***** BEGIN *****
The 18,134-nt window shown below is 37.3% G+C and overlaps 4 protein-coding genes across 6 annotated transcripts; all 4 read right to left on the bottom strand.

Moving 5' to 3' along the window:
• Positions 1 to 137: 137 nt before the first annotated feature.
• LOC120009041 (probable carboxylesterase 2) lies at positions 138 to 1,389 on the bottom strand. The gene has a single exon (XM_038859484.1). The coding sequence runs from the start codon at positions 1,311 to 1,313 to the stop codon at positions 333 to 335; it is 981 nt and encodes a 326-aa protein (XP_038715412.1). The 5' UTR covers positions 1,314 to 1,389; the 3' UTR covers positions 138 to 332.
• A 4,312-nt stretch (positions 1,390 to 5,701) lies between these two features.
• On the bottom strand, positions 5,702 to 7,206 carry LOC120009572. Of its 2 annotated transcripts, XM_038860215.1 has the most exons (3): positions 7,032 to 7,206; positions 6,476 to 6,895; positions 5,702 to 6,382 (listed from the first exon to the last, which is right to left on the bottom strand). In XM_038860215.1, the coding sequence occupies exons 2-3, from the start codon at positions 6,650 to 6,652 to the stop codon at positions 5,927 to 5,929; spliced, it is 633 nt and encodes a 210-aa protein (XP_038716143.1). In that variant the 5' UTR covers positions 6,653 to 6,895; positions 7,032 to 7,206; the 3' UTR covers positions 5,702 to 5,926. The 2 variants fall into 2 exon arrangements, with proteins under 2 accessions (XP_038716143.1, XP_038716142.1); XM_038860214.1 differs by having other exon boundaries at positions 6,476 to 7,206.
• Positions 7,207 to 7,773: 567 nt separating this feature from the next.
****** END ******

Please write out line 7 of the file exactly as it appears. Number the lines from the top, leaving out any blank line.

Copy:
• Positions 7,207 to 7,773: 567 nt separating this feature from the next.